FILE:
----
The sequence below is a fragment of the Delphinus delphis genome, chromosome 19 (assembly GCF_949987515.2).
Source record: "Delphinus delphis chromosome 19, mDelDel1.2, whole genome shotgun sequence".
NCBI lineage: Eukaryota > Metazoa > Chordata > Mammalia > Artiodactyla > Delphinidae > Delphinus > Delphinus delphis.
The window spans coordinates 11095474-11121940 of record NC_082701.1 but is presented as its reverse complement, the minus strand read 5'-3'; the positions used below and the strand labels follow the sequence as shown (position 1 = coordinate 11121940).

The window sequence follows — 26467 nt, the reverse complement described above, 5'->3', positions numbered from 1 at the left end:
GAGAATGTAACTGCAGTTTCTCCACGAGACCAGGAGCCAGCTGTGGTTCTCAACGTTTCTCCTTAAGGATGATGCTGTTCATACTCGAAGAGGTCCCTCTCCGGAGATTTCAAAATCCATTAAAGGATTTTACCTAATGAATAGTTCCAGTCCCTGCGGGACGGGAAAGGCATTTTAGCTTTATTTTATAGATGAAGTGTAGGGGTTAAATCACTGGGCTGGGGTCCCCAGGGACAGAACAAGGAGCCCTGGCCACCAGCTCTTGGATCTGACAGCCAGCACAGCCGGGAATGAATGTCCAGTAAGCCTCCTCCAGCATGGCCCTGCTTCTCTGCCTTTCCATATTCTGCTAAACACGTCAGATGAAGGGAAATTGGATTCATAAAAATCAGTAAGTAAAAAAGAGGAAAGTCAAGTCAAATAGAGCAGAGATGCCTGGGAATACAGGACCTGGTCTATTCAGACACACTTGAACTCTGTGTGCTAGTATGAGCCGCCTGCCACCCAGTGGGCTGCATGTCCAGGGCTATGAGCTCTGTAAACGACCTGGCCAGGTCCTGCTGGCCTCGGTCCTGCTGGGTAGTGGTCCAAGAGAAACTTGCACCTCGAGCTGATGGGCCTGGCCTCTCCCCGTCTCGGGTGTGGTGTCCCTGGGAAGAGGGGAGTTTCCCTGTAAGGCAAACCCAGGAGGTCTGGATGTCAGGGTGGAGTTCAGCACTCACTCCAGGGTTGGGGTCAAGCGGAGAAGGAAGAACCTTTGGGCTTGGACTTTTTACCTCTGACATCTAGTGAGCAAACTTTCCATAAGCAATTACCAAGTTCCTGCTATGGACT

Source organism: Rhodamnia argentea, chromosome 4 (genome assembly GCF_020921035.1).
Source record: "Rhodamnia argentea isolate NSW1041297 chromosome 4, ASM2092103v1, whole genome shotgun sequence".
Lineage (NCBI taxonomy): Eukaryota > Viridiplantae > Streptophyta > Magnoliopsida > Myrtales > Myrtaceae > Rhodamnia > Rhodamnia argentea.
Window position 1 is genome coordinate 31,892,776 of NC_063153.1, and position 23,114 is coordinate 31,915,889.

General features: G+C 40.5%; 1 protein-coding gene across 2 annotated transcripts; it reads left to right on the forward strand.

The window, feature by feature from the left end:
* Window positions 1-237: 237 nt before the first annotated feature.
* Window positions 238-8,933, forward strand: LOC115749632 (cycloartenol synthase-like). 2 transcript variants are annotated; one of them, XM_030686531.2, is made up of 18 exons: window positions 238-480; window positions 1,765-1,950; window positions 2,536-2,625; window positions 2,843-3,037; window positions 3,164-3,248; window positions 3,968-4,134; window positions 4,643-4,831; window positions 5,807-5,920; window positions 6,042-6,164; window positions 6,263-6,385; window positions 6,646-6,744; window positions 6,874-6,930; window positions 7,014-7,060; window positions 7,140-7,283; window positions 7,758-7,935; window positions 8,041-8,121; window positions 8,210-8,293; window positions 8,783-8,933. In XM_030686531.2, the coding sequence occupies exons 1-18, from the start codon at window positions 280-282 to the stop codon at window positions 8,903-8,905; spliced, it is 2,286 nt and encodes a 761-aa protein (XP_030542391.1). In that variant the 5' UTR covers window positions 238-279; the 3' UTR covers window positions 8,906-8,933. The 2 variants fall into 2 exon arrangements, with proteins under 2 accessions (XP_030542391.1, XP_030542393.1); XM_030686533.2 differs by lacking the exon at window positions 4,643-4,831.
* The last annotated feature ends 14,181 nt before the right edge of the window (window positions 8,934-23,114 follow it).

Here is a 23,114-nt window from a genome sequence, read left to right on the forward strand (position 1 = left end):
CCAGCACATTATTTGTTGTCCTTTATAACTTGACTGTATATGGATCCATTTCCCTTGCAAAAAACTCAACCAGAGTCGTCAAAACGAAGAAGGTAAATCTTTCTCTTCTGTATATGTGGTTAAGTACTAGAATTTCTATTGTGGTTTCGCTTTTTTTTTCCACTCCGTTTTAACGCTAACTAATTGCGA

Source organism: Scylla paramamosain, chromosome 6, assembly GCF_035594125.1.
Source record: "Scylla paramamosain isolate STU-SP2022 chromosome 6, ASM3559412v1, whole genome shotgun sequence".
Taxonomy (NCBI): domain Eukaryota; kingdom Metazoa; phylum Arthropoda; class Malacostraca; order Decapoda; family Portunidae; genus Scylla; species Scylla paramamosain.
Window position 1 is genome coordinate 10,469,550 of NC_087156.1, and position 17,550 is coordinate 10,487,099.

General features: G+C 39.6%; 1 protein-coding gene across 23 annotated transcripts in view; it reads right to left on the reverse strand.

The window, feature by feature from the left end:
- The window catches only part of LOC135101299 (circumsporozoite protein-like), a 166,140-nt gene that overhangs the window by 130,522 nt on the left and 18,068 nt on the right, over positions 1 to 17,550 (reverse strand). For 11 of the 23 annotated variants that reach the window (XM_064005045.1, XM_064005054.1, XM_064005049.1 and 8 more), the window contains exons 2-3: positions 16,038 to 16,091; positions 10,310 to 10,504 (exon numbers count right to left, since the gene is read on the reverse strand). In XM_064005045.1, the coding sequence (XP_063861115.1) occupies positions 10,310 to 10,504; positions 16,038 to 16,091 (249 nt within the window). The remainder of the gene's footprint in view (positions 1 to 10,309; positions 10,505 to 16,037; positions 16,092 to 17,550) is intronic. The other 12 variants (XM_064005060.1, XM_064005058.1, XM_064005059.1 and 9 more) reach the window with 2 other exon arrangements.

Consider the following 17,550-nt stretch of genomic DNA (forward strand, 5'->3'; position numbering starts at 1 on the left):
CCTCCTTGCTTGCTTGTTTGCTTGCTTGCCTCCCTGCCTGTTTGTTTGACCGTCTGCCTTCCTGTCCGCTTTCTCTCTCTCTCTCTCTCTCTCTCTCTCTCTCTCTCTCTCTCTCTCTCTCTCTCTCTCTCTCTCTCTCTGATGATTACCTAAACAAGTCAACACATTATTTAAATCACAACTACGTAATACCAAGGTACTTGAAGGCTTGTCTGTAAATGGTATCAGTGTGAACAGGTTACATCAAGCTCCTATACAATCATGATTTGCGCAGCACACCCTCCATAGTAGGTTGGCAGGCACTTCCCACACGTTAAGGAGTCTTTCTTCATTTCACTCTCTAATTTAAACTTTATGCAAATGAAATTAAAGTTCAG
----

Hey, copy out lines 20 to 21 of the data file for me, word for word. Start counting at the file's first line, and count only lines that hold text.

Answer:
Taxonomy (NCBI): domain Eukaryota; kingdom Metazoa; phylum Arthropoda; class Malacostraca; order Decapoda; family Portunidae; genus Scylla; species Scylla paramamosain.
Window position 1 is genome coordinate 10,469,550 of NC_087156.1, and position 17,550 is coordinate 10,487,099.